- skills and knowledge: qualifications and education, relevant skills
- experience: work experience and explanations of gaps
- values: relevant personal qualities, attributes, values and behaviours
Avoid asking questions on an application form about any of the following:
- age, race, gender, religion, belief, sexual orientation, disability
- marital status
- children and childcare arrangements
- health record
It’s important to:
- Allow people to give information on experiences from outside of paid work that have allowed them to gain skills.
- Ask for examples of how the candidate shares your organisations values if they are clearly defined.
- Use a separate monitoring form to gather personal information about candidates which may be useful for monitoring purposes but not seen by the shortlisting or interviewing panels.
- Offer disabled candidates the opportunity of any reasonable adjustments to the application process to enable them to apply for the role.
For more information and example application forms, visit Skills for Care here.
Improving recruitment: Supporting candidates through application
Advice from the Department of Health and Social Care Individuals may well be applying for jobs besides the one with you – good candidates are in high demand. So keep in touch with them throughout the process. For example:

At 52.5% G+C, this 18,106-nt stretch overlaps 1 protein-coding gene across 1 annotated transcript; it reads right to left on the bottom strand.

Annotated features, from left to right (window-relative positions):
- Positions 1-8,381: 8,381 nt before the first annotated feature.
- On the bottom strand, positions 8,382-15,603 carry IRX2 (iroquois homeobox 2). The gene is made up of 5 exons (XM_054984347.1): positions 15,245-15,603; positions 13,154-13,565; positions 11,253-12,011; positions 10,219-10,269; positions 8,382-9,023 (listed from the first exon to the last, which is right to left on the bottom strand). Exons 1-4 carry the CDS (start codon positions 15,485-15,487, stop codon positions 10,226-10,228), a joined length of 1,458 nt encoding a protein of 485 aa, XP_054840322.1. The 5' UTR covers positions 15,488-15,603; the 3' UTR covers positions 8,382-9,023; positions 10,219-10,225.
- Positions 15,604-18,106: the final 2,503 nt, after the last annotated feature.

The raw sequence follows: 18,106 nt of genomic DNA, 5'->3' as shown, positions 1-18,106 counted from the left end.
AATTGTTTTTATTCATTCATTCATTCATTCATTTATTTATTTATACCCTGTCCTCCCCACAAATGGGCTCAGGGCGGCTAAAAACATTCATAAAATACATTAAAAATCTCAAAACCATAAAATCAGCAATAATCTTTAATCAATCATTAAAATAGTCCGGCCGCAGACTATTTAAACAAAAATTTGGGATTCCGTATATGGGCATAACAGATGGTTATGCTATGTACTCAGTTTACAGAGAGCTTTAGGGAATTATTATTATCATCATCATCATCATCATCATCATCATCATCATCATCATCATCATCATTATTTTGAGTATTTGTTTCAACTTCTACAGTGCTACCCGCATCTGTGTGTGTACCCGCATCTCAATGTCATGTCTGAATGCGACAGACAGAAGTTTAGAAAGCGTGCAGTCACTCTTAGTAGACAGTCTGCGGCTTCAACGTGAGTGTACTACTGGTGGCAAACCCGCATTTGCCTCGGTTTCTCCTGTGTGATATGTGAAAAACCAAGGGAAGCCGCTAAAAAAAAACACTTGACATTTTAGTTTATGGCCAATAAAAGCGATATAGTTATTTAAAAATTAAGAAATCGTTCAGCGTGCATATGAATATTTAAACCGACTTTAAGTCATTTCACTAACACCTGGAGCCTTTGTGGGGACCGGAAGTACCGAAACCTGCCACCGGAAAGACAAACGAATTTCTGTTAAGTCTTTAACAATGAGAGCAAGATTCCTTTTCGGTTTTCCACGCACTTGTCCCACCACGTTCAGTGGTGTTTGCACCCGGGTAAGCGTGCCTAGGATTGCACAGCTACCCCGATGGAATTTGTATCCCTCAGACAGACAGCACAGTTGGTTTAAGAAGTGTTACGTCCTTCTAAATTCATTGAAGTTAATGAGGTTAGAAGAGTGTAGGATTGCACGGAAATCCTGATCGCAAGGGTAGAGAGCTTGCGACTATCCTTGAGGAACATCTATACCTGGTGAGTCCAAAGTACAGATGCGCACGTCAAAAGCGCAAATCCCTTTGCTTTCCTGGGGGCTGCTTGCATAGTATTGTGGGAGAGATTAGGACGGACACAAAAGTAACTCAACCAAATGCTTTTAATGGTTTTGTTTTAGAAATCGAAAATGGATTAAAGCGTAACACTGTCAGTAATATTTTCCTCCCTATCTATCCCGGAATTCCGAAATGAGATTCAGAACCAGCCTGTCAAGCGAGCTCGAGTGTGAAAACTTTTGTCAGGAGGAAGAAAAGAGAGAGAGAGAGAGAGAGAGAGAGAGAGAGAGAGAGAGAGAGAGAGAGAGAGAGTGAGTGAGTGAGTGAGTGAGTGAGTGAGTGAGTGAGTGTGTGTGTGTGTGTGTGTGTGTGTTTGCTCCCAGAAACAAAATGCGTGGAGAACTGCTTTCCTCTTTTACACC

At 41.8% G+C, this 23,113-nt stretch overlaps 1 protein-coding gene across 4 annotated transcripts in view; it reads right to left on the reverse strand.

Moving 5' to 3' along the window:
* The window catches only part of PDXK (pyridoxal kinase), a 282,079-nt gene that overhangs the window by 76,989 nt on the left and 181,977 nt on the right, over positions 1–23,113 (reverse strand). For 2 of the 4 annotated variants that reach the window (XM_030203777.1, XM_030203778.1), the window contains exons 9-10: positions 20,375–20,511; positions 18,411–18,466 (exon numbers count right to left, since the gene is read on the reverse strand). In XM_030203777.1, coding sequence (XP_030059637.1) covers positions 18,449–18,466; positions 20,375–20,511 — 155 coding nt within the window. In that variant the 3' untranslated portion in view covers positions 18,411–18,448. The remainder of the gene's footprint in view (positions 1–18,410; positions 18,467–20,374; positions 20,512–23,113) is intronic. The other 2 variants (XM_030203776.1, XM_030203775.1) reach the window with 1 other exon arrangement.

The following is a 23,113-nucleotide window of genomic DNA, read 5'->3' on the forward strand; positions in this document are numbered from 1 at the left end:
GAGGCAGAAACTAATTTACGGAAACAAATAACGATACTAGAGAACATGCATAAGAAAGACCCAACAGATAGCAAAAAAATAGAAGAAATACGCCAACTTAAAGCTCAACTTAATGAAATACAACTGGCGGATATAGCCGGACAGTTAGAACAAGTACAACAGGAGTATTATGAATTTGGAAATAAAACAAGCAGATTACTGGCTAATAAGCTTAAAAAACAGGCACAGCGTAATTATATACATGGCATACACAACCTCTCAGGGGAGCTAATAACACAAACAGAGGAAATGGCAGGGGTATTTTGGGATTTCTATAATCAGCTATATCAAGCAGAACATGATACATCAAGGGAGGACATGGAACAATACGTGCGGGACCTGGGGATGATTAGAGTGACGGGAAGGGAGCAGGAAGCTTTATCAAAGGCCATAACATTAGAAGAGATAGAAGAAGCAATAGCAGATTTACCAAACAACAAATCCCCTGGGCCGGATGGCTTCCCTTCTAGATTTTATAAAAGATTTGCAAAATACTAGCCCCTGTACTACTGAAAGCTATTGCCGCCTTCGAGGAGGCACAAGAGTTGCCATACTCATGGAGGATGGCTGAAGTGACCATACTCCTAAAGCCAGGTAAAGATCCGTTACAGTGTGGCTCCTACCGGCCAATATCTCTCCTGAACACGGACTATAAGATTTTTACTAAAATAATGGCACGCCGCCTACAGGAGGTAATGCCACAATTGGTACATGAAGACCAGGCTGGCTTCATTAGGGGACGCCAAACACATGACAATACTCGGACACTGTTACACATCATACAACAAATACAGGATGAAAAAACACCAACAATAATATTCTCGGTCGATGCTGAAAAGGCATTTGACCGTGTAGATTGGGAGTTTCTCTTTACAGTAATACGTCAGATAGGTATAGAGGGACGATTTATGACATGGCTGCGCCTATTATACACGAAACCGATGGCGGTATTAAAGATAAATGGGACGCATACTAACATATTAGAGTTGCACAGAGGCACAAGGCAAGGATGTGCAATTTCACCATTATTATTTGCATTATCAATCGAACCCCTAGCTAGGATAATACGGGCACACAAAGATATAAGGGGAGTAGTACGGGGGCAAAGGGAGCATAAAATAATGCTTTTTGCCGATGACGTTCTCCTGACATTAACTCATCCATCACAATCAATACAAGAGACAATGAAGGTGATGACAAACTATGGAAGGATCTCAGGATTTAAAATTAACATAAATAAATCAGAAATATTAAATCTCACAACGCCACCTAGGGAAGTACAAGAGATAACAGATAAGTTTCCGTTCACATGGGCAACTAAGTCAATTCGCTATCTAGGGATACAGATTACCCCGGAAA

- Give clear instructions and don’t assume that people will know what to bring, where to park, where the nearest bus stop is.
- Remind people of interview dates and times. A quick call, text or email the day before can help.
- Consider diarising interview slots around mid-morning or after the tea time slot as evidence suggests scheduling around these times reduces the amount of ‘no shows’.
- Be clear on the interview process, such as if there are special tests, an interview protocol or half day working trial that is required in advance of a job offer.
- Stay in touch as sometimes there can be quite long gaps in between the checks/stages before employment can begin (such as DBS checks).
This information has been taken from the DHSC’s Adult Social Care Recruitment Campaign Partner Toolkit which you can view and download here